The one thing needful

Last Tuesday was the Feast of St Bruno, founder of the Carthusian Order. The Gospel reading at Mass was the story of Martha and Mary, as told by St Luke, which includes these words of Jesus:

Martha, Martha, you are worried and distracted by many things; there is need of only one thing. Mary has chosen the better part, which will not be taken away from her.

You could say that contemplative orders like the Carthusians, or the Trappists with whom I used to stay at Mount Saint Bernard Abbey when I was exploring Catholicism the first time around, have chosen Mary’s ‘better part’, or what the King James Bible translates as ‘the one thing needful’. Basically: Stop. Be quiet. And listen.

For those unfamiliar with the Carthusians, Philip Gröning’s film, Die Grosse Stille (Into Great Silence) is a wonderful introduction. Here’s the trailer:


On a lighter note, my Facebook friend Peter Palladian marked last week’s feast by sharing two stories, the first told to him by a man who narrowly escaped joining the Carthusians:

“I’d been accepted as a postulant,” he said. “Arrived on the appointed day with my suitcase. Lay brother asked me to wait in the cloister while he fetched the novice master. I watched him slowly walking off down that quarter of a mile corridor until he was just a speck on the horizon. I suddenly thought ‘I can’t do this, I simply can’t!’ So I turned tail and fled for my life.”

The second story was told by a Carthusian of many years’ standing, reflecting on his first days in the monastery:

The necessary ceremonials and formalities completed, he was pottering around his new hermitage, trying to take it all in, trying not to think “What on God’s good earth have I done!” Of a sudden – it being about the midday hour – the hatch linking his gaff to the cloister flew open, the gnarled face of the ancient-of-days lay-brother attending filling the hole. ‘Beer or cider?’ barked the face. Our hero, taking it as the sunny day it was, on a whim, opted for a refreshing flagon of cider rather than his usual, much preferred, beer.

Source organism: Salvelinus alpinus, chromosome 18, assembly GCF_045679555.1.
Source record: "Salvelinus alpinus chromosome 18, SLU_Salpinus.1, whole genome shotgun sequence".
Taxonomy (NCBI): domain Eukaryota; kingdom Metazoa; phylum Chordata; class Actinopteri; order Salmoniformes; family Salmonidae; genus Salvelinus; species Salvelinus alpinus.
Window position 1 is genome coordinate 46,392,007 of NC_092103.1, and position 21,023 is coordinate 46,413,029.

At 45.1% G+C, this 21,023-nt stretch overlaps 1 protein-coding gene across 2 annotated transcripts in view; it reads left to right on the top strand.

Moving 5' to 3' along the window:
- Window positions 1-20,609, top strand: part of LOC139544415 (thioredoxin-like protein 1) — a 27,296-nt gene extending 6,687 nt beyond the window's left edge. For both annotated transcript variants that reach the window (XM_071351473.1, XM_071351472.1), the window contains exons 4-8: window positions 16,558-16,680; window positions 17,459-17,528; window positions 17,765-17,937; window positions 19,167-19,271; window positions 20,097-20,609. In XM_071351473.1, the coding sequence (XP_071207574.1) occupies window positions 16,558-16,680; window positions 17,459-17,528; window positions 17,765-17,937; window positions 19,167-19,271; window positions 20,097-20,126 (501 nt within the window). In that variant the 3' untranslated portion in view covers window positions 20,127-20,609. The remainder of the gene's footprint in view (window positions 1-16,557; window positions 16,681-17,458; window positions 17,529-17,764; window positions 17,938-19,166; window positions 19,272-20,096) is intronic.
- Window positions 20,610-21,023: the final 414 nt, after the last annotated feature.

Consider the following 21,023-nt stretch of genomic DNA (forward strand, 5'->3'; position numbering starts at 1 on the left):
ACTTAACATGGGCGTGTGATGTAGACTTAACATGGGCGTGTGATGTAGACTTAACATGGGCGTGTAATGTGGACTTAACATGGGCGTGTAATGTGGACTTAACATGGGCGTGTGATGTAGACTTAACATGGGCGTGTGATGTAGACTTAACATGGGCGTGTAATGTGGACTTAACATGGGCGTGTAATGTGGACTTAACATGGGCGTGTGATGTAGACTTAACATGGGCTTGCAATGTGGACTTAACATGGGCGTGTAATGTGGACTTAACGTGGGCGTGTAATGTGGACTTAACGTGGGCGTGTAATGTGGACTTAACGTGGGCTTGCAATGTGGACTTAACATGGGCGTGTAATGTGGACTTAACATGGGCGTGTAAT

Cometh the next day, cometh the hour for luncheon, our same hero was very much of a mind to revert to his beloved ale, waiting patiently to be asked his choice once more. That moment though did not come. The hatch door snapped open, his tucker with cider was shoved in, and before any “I say my good man, if it’s all the same to you…” slammed again shut it was. 

“It took a couple of weeks to sink in,” he mournfully told us, “but eventually I realised I’d made a choice for life on that first day. That’s how they do things in a Charterhouse and so for thirty-five years I’ve drunk nothing but blasted cider. Absolutely can’t stand the stuff now. Show me an apple tree and I’ll scream.”


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